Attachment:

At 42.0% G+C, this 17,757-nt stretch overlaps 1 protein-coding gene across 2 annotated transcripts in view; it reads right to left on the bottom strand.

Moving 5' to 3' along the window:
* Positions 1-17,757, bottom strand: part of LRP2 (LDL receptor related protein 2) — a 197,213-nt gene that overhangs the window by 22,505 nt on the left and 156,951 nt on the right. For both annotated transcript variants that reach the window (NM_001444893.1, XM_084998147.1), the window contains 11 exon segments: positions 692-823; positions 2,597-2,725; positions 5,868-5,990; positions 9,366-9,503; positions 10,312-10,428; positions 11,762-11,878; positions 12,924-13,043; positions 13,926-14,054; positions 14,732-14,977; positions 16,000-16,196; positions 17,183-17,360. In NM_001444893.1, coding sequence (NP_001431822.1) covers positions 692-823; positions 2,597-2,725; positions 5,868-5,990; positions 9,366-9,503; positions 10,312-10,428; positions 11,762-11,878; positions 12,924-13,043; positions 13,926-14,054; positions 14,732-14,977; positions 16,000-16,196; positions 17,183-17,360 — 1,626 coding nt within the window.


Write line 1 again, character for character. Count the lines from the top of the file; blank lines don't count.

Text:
At 42.0% G+C, this 17,757-nt stretch overlaps 1 protein-coding gene across 2 annotated transcripts in view; it reads right to left on the bottom strand.